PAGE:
Ride for Compassion, the largest fundraising coast-to-coast cycling event in Australia, sees cyclists and support crew take to the road to help raise money for vulnerable children living in poverty.
On Saturday, September 17, a dedicated group of cyclists and support crew set off on a gruelling 4,200 kilometres pedal across Australia, including the vast rugged terrain of the Nullarbor. The team is aiming to raise $1,000,000 for children living in poverty and see 150 children sponsored through Compassion Australia.
Each cyclist undertakes extensive training before the event, pays for their on-road costs, and raises funds for the work of Compassion. Funds raised will support children living in unthinkable circumstances, including those impacted by Covid-19 and the global food crisis.
Participating this year is GOOD. founder and CEO, 70-year-old Mike Jeffs. After training to the tune of 30,000km in 2020 and 2021, Mike, a keen cyclist, attributes the success of his training regime, ironically enough, to Covid-19. Usually travelling often through the year, the pandemic restrictions have enabled Mike to dedicate himself to joining the ride.
“[Covid]… has allowed me to get bike fit, something that in a normal year would never happen, due to all my overseas travels,” Mike said. “The other significant factor is that the work and Ministry of Compassion is very near and dear to my heart and I have served on the Compassion Board for over 27 years now.”
Many other remarkable riders are also taking part this year, including 69-year-old Ross Adams who has overcome a recent life-threatening brain tumour; and Nellie Logan who wrote over 3,500 letters to children in Compassion’s sponsorship program just last year.
For 69-year-old Ross Adams, this ride is a particular feat of strength. After an intense surgical procedure to remove a tumour from the frontal lobe of his brain, Ross was left blind in his right eye – but this hasn’t deterred him from the challenge.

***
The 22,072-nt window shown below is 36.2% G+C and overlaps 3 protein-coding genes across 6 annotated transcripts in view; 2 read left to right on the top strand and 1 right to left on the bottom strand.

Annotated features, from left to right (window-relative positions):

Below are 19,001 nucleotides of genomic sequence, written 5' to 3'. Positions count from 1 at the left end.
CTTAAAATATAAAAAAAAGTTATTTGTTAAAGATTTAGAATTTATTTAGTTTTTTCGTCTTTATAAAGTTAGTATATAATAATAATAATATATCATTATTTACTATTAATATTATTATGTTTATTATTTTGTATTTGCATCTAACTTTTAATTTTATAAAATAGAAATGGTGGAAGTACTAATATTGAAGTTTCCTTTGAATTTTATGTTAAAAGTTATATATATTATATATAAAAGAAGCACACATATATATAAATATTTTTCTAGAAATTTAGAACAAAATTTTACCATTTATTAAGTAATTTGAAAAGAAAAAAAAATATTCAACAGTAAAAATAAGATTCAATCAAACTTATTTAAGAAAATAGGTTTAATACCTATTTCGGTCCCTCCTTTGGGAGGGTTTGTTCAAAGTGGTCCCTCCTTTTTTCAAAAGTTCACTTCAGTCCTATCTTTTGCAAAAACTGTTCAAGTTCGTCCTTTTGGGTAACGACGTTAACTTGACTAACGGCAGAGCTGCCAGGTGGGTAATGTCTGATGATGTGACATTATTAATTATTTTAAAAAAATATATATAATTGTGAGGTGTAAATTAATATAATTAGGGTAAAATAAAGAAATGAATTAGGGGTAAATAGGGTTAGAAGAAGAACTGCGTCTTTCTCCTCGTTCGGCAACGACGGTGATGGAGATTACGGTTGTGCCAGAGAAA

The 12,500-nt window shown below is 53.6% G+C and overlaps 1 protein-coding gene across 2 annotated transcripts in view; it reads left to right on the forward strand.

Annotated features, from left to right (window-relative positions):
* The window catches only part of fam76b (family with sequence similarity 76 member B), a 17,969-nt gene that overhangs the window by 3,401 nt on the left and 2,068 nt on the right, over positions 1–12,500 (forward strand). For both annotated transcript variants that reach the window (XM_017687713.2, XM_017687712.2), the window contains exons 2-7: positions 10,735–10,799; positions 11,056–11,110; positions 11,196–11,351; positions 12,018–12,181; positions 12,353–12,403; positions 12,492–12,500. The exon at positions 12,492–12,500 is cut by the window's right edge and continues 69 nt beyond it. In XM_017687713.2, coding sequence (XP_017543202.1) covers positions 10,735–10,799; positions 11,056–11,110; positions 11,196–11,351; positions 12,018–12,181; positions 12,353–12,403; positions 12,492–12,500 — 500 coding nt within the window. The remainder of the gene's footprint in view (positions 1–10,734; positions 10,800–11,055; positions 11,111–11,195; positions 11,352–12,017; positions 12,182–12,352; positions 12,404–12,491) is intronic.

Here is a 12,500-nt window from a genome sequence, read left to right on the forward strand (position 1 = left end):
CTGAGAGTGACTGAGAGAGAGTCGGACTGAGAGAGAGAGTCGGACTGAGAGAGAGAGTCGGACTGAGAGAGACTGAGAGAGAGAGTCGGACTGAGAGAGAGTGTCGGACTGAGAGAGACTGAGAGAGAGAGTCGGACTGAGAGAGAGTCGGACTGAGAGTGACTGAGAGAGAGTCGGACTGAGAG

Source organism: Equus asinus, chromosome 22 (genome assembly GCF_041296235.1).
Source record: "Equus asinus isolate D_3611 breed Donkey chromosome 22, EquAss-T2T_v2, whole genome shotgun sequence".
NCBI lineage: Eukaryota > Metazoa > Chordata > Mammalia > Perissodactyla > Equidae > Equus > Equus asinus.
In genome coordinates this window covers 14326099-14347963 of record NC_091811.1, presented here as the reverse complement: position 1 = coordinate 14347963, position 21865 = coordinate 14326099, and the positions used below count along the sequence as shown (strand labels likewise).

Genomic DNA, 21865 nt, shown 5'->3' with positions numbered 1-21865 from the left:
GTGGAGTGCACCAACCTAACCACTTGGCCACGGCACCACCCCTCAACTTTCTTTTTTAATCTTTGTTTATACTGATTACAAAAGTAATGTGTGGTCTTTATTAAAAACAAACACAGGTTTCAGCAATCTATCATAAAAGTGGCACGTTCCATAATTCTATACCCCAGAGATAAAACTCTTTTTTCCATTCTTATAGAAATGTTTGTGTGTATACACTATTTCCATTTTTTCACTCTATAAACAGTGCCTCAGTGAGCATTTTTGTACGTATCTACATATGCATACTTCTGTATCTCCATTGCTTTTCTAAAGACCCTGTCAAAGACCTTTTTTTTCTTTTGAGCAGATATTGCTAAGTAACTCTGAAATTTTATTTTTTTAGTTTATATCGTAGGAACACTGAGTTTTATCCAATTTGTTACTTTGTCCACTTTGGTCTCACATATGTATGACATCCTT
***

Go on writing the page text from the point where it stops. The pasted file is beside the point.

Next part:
“In 2014, I discovered I had a meningioma tumour in the frontal lobe of my brain. I was told I would die if I didn’t have surgery. The tumour was successfully removed, but I currently have a second tumour on a watching brief,” says Ross. “I am blessed with the physical capacity to ride a bike for long hours, so, for me, it is the perfect way to use my gift to give children an opportunity to live.”
Despite his health struggles, including some broken bones in training for the ride, Ross says he “celebrates being alive every day” and is very much looking forward to the Ride for Compassion challenge.
For Nellie Logan, this epic ride isn’t the only way she supports the work of Compassion Australia. She single-handedly writes letters to more than 900 children living in poverty every year on behalf of other sponsors, giving them encouragement and reminding them they are loved.
“I want people to understand why we are doing this ride,” says Nellie. “We are doing it for the children living in poverty. If by the money we raise through this ride, we can change the lives of children for the better, it is all worth it.”
The 2022 event will see cyclists ride from the beautiful beaches of Western Australia, across the rugged Nullarbor, to the bustling east coast city of Newcastle.
“We wish to thank and celebrate all the riders that have invested considerable time, energy and training towards fundraising for vulnerable children living in poverty around the world,” says Compassion Australia CEO Clare Steele. “We are truly grateful.”
To learn more about how you can make an impact, visit here.
Article supplied with thanks to GOOD.
Feature image: Supplied